History Comes Alive at These Family-Friendly Sites in the Triad


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Family outings can be just as educational as they are fun. There are lots of interesting places throughout the Triad that provide glimpses into our rich, historical past. These venues engage all the senses, making learning history and bonding with the family enjoyable and memorable.

 

Boone’s Cave Park, Lexington

Let’s begin by transporting all the way back to 1750. What child could resist retracing the footsteps of Daniel Boone? At Boone’s Cave Park in Lexington, your family can explore the same rivers and woodlands Boone traversed as a teenager when his parents settled beside the Yadkin River. Smell the Rhododendron and Mountain Laurel he smelled. Look way up into the branches of North Carolina’s tallest Eastern Cottonwood tree. Hide in the cave where Boone retreated for some alone time.

For older children, hiking, canoeing and kayaking serve to bring alive the exciting adventures Boone experienced as he transitioned into manhood. Picnicking, birding and camping are also popular activities at Boone’s Cave Park, where you can let go of modern stressors and enjoy the unadulterated beauty of the mid-18th century.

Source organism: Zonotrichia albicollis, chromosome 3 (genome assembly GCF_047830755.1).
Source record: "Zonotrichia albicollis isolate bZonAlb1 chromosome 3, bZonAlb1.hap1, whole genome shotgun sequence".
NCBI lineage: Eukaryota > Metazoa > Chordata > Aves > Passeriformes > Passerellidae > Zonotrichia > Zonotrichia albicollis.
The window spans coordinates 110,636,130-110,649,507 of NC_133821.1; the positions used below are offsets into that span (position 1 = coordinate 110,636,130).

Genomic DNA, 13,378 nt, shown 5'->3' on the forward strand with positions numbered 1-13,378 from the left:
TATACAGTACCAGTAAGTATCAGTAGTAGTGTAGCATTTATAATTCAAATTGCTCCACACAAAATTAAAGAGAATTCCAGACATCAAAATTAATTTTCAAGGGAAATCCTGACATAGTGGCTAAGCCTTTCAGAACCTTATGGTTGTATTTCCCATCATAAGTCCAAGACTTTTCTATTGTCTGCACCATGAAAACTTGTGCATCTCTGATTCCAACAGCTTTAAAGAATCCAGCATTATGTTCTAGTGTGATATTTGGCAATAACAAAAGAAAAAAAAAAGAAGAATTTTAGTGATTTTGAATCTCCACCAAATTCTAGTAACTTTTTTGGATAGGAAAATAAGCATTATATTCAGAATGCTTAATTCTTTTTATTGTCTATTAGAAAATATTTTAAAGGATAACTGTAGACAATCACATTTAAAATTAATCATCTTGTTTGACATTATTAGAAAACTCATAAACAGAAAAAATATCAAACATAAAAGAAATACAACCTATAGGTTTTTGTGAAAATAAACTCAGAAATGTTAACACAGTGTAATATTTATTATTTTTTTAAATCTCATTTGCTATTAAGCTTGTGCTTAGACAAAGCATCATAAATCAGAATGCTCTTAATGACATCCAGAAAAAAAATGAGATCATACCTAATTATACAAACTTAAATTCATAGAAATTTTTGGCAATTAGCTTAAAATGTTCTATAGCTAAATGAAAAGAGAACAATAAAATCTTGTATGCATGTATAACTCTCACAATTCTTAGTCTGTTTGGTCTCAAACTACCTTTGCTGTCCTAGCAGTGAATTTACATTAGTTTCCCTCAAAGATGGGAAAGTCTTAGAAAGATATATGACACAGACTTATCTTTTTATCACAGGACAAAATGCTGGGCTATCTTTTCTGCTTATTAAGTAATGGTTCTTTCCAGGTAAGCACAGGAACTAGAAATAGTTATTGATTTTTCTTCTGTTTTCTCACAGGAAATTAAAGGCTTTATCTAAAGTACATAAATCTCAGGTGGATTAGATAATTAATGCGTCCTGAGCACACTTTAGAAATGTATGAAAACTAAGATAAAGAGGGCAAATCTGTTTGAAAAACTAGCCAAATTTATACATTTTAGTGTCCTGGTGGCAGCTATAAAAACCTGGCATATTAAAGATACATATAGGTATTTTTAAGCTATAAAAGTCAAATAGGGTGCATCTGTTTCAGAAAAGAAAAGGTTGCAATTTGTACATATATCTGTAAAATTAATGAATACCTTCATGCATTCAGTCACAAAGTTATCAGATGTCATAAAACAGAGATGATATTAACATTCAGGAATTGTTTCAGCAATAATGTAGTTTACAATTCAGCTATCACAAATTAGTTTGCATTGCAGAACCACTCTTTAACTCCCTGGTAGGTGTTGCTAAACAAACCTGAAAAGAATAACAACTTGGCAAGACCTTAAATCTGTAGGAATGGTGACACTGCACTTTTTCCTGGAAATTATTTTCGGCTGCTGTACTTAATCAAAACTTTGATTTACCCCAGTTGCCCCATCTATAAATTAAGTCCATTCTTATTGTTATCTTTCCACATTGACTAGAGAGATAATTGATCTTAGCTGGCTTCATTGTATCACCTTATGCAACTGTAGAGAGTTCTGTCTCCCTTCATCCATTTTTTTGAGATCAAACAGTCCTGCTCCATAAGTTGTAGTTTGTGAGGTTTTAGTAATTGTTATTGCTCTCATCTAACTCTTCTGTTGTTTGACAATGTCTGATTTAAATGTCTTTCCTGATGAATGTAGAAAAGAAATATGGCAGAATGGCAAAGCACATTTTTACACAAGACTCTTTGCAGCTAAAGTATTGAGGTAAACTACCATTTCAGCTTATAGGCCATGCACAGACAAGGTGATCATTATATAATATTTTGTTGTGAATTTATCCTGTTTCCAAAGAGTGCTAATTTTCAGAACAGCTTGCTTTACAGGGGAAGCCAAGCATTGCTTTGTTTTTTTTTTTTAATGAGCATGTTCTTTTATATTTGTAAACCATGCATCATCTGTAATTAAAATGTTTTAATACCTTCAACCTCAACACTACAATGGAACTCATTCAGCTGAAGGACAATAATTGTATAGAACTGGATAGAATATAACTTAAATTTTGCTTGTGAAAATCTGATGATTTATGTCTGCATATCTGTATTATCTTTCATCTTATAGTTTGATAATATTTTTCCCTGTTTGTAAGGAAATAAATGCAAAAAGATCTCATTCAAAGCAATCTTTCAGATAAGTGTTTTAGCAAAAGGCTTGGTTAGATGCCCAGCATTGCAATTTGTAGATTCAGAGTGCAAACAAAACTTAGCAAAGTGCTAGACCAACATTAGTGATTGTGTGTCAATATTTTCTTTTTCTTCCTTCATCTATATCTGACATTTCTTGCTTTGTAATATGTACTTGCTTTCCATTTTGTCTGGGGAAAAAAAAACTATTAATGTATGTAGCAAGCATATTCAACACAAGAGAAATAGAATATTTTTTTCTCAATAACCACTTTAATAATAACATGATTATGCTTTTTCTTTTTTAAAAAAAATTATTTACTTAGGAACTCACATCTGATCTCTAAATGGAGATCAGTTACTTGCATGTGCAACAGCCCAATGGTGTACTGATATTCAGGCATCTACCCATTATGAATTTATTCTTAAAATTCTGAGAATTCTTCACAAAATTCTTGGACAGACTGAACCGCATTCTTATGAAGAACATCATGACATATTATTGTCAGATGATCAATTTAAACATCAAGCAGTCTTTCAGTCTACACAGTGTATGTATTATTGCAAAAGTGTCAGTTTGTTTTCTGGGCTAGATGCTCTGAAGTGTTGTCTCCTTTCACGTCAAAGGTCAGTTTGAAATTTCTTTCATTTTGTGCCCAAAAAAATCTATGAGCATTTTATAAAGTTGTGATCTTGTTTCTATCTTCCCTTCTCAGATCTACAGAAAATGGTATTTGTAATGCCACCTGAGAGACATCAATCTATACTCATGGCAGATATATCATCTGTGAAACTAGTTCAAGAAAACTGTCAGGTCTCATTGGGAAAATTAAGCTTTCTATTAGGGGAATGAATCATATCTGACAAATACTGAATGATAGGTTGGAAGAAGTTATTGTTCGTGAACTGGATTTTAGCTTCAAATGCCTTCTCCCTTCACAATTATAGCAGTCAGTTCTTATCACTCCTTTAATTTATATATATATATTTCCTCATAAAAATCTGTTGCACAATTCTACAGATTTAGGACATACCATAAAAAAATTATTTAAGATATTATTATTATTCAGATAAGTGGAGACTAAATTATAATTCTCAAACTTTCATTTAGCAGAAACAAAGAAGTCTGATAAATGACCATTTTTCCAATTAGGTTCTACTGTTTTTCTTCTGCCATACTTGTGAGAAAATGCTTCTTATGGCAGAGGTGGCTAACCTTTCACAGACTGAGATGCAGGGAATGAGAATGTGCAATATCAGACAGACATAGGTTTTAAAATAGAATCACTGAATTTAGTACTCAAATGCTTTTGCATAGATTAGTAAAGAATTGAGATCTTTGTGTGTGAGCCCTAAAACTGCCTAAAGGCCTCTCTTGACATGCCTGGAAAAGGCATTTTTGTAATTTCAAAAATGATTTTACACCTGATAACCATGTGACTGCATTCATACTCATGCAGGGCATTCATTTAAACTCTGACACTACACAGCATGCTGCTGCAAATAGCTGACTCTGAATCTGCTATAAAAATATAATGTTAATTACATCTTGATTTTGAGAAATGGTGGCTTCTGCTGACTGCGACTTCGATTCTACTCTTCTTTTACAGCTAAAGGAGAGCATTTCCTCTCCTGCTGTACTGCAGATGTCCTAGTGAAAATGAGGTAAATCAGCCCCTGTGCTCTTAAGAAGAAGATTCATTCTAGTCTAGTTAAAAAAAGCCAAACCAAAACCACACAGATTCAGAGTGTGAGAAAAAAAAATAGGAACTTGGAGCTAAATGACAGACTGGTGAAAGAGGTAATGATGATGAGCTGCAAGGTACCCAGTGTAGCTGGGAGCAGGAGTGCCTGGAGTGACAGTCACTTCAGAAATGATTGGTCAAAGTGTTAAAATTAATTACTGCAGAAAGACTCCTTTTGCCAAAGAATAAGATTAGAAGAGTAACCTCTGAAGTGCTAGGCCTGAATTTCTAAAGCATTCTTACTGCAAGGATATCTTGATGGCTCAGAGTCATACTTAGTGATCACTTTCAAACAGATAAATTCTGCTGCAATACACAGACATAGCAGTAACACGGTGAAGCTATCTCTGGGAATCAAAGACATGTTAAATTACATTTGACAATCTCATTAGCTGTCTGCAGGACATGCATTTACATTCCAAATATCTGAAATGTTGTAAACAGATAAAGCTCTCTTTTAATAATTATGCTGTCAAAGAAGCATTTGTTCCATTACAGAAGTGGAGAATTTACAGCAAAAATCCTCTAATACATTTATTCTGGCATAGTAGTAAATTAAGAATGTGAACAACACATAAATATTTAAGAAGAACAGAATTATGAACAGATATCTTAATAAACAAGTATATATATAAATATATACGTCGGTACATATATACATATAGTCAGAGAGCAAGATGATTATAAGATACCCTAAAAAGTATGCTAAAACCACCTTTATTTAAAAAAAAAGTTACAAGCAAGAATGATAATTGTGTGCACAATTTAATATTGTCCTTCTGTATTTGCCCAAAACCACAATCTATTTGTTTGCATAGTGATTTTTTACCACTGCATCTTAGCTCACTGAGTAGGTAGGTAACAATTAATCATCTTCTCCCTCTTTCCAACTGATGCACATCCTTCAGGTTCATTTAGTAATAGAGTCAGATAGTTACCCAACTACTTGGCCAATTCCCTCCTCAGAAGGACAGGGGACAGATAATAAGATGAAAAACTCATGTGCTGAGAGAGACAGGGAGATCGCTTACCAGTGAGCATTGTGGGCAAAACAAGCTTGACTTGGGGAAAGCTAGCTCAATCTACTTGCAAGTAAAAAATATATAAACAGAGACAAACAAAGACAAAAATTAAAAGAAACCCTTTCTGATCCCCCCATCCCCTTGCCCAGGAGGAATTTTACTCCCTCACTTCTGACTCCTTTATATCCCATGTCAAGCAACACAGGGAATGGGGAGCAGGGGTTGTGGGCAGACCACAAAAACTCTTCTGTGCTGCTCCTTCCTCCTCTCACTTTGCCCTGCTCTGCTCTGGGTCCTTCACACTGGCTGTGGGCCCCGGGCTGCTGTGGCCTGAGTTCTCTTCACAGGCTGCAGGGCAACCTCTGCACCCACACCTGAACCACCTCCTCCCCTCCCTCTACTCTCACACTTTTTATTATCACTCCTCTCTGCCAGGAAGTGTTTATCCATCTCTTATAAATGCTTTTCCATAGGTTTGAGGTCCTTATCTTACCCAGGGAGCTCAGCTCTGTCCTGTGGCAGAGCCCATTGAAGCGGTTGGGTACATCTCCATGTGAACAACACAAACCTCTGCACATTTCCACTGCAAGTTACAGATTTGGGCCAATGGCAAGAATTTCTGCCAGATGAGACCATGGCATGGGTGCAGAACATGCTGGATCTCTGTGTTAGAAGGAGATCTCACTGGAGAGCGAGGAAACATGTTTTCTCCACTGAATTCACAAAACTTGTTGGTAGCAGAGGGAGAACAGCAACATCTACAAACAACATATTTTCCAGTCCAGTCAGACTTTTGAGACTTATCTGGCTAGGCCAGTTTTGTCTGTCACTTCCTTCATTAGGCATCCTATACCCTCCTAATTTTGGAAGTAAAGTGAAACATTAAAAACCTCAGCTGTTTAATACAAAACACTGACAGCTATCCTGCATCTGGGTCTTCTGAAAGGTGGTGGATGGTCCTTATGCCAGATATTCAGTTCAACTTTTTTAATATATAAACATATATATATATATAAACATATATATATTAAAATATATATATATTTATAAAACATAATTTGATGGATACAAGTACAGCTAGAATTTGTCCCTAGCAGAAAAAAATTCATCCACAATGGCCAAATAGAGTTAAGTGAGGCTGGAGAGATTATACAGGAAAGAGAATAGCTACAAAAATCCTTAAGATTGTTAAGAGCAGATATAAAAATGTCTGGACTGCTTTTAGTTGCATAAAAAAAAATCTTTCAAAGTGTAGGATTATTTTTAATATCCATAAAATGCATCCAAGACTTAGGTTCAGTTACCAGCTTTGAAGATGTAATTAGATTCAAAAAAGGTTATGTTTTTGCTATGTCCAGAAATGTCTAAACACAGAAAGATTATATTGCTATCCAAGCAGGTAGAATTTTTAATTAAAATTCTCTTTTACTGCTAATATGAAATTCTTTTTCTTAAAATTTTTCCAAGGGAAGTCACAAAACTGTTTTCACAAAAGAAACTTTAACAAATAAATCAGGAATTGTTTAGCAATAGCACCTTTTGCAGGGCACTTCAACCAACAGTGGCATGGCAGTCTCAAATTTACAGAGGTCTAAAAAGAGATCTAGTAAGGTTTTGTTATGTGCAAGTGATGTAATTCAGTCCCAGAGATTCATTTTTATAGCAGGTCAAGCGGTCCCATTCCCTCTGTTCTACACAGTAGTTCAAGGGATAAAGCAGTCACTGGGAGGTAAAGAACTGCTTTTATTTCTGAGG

The park is located at 3552 Boone’s Cave Park Road, Lexington. From May through September, it is open from 8 a.m. until 8 p.m. Monday through Saturday and 1 p.m. until 8 p.m. on Sundays. From October through April, the park closes at 5:30 p.m. Call 242-2285 for more information about the park and special events held throughout the year.

Old Salem, Winston-Salem

When you enter the manicured grounds of Old Salem, the Moravian community located at 900 Old Salem Road in Winston-Salem, you will find yourself transported back to 1766. And that’s just the beginning. From period architecture to townspeople dressed and living the parts, your family will be immersed in pivotal Southern history leading up to post-war mid-1800s.